While Godfrey Reggio might not get nearly as much space to concretely lay out his perspectives on sustainability and environmental preservation, two of his films, 1992’s animal-centric Anima Mundi and 1982’s Koyaanisqatsi (both blessed with gorgeous scores by Philip Glass), will do the bulk of the talking for him when they screen back to back on Saturday (11 a.m. and 1 p.m., Marquee). Koyaanisqatsi, arguably the best-known nature/environmental film ever made, will be followed by a discussion led by Reggio himself.

The final third of the opening roundtable to get the opportunity to elaborate on their worldviews will be Mike Wiggins Jr., who along with UW-Madison professor of life sciences communication Patty Loew (herself a Bad River tribal member) will lead a discussion on the intersection of Native American spirituality and environmental ethics after the screening of In The Light Of Reverence on Sunday (1 p.m., MMOCA). Originally broadcast on the PBS series P.O.V.Reverence explores Devils Tower in Wyoming, the Colorado Plateau in the Southwest, and California’s Mount Shasta, contrasting the comparatively ignorant Western notions of those locations with the more accurate cultural and historical contexts they’re seen in by the Native American populations for whom these places have such importance.

One of the visually sumptuous highlights of the fest will be Marcy Cravat’s Angel Azul (Saturday, 3:30 p.m., Marquee) which takes a deep dive into the gorgeous and profound underwater sculptures of Jason deCaires Taylor, tugging at the disastrous impact global warming is having on coral reefs. Cravat is scheduled to participate in a post-film Q&A discussion via Skype.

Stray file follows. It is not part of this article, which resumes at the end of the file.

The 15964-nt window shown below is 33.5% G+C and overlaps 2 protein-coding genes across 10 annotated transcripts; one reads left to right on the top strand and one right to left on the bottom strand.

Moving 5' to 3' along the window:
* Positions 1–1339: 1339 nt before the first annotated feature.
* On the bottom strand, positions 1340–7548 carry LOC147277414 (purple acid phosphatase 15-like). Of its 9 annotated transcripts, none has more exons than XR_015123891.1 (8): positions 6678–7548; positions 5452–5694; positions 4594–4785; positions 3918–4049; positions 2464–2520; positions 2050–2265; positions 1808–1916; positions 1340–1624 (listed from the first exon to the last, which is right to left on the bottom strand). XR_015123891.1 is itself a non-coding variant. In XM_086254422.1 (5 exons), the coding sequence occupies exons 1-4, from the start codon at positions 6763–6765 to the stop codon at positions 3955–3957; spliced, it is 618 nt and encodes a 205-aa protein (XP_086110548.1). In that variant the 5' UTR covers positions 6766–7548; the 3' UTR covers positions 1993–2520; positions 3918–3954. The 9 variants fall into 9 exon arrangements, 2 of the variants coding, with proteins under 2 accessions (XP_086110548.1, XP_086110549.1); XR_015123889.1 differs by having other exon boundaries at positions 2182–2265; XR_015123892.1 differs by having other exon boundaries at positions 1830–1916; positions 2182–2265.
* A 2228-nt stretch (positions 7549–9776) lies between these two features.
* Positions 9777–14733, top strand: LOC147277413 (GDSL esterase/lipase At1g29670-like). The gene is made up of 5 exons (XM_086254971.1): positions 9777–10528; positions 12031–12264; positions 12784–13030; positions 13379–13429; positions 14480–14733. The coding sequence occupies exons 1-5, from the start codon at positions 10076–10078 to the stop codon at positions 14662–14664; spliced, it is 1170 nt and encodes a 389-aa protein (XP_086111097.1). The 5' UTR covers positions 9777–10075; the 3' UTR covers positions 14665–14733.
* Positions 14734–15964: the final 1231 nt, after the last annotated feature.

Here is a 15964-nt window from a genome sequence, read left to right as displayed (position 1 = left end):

Two of the older films in the fest, John Huston’s The Roots Of Heaven (Sunday, 1 p.m., Chazen) from 1958, and Franco Zeffirelli’s Brother Sun, Sister Moon (Sunday, 3:30 p.m., MMOCA) from 1972, stand out in the lineup because they’re just a bit less overt about being environmentally focused films. Roots Of Heaven packs a fair amount of star power (Errol Flynn! Orson Welles!) into a story of one man trying to help African elephants avoid extinction, while Brother Sun, Sister Moon roots itself deeply in the “Belief” theme of the fest with its dramatization of the life of St. Francis of Assisi. After Brother Sun, Bron Taylor (Professor of Religion and Nature at the University of Florida) is scheduled to lead a discussion that will likely connect some of the dots between St. Francis, Catholicism, and conservation.